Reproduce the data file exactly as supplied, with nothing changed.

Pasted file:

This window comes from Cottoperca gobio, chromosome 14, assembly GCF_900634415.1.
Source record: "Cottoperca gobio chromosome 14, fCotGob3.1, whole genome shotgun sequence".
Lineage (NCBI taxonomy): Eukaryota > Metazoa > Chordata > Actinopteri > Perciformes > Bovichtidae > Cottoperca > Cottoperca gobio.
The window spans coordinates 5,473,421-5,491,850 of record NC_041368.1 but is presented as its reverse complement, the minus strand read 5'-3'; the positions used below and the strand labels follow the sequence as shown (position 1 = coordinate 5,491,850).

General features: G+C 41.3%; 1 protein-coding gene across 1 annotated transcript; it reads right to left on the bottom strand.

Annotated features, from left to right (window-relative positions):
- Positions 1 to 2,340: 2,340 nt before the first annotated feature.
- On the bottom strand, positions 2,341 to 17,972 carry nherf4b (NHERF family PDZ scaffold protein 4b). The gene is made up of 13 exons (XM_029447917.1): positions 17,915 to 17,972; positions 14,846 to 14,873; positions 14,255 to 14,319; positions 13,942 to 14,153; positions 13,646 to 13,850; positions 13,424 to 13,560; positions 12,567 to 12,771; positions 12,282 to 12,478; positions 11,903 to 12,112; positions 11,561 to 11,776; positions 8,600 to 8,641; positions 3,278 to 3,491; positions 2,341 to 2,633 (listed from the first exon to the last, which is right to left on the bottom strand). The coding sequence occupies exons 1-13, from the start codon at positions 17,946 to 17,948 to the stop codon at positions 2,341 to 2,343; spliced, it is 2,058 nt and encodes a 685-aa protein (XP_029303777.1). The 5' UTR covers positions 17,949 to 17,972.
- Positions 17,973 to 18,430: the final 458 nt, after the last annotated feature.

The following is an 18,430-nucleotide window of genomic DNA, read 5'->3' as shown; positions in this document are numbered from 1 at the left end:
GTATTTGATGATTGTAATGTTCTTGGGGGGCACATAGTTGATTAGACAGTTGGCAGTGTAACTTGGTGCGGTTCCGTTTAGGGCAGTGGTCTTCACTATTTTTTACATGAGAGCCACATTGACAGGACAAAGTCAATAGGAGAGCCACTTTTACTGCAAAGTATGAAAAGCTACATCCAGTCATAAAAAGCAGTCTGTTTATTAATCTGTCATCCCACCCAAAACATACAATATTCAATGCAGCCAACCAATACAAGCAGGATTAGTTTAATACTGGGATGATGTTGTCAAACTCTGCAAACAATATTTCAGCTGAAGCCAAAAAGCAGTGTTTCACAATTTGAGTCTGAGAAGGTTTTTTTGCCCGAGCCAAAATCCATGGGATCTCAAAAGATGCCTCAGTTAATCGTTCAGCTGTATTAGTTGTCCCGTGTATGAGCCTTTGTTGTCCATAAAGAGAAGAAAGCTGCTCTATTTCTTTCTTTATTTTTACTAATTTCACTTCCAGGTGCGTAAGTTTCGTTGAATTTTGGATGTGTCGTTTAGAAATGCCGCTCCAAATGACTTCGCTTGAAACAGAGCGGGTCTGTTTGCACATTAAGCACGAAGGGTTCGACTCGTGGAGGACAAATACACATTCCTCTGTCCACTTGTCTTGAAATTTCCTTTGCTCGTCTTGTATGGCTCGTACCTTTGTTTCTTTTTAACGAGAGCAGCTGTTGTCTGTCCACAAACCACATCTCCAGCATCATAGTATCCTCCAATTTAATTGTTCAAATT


This window comes from Cottoperca gobio, chromosome 14, assembly GCF_900634415.1.
Source record: "Cottoperca gobio chromosome 14, fCotGob3.1, whole genome shotgun sequence".
Lineage (NCBI taxonomy): Eukaryota > Metazoa > Chordata > Actinopteri > Perciformes > Bovichtidae > Cottoperca > Cottoperca gobio.
The window spans coordinates 5,473,421-5,491,850 of record NC_041368.1 but is presented as its reverse complement, the minus strand read 5'-3'; the positions used below and the strand labels follow the sequence as shown (position 1 = coordinate 5,491,850).

General features: G+C 41.3%; 1 protein-coding gene across 1 annotated transcript; it reads right to left on the bottom strand.

Annotated features, from left to right (window-relative positions):
- Positions 1 to 2,340: 2,340 nt before the first annotated feature.
- On the bottom strand, positions 2,341 to 17,972 carry nherf4b (NHERF family PDZ scaffold protein 4b). The gene is made up of 13 exons (XM_029447917.1): positions 17,915 to 17,972; positions 14,846 to 14,873; positions 14,255 to 14,319; positions 13,942 to 14,153; positions 13,646 to 13,850; positions 13,424 to 13,560; positions 12,567 to 12,771; positions 12,282 to 12,478; positions 11,903 to 12,112; positions 11,561 to 11,776; positions 8,600 to 8,641; positions 3,278 to 3,491; positions 2,341 to 2,633 (listed from the first exon to the last, which is right to left on the bottom strand). The coding sequence occupies exons 1-13, from the start codon at positions 17,946 to 17,948 to the stop codon at positions 2,341 to 2,343; spliced, it is 2,058 nt and encodes a 685-aa protein (XP_029303777.1). The 5' UTR covers positions 17,949 to 17,972.
- Positions 17,973 to 18,430: the final 458 nt, after the last annotated feature.

The following is an 18,430-nucleotide window of genomic DNA, read 5'->3' as shown; positions in this document are numbered from 1 at the left end:
GTATTTGATGATTGTAATGTTCTTGGGGGGCACATAGTTGATTAGACAGTTGGCAGTGTAACTTGGTGCGGTTCCGTTTAGGGCAGTGGTCTTCACTATTTTTTACATGAGAGCCACATTGACAGGACAAAGTCAATAGGAGAGCCACTTTTACTGCAAAGTATGAAAAGCTACATCCAGTCATAAAAAGCAGTCTGTTTATTAATCTGTCATCCCACCCAAAACATACAATATTCAATGCAGCCAACCAATACAAGCAGGATTAGTTTAATACTGGGATGATGTTGTCAAACTCTGCAAACAATATTTCAGCTGAAGCCAAAAAGCAGTGTTTCACAATTTGAGTCTGAGAAGGTTTTTTTGCCCGAGCCAAAATCCATGGGATCTCAAAAGATGCCTCAGTTAATCGTTCAGCTGTATTAGTTGTCCCGTGTATGAGCCTTTGTTGTCCATAAAGAGAAGAAAGCTGCTCTATTTCTTTCTTTATTTTTACTAATTTCACTTCCAGGTGCGTAAGTTTCGTTGAATTTTGGATGTGTCGTTTAGAAATGCCGCTCCAAATGACTTCGCTTGAAACAGAGCGGGTCTGTTTGCACATTAAGCACGAAGGGTTCGACTCGTGGAGGACAAATACACATTCCTCTGTCCACTTGTCTTGAAATTTCCTTTGCTCGTCTTGTATGGCTCGTACCTTTGTTTCTTTTTAACGAGAGCAGCTGTTGTCTGTCCACAAACCACATCTCCAGCATCATAGTATCCTCCAATTTAATTGTTCAAATT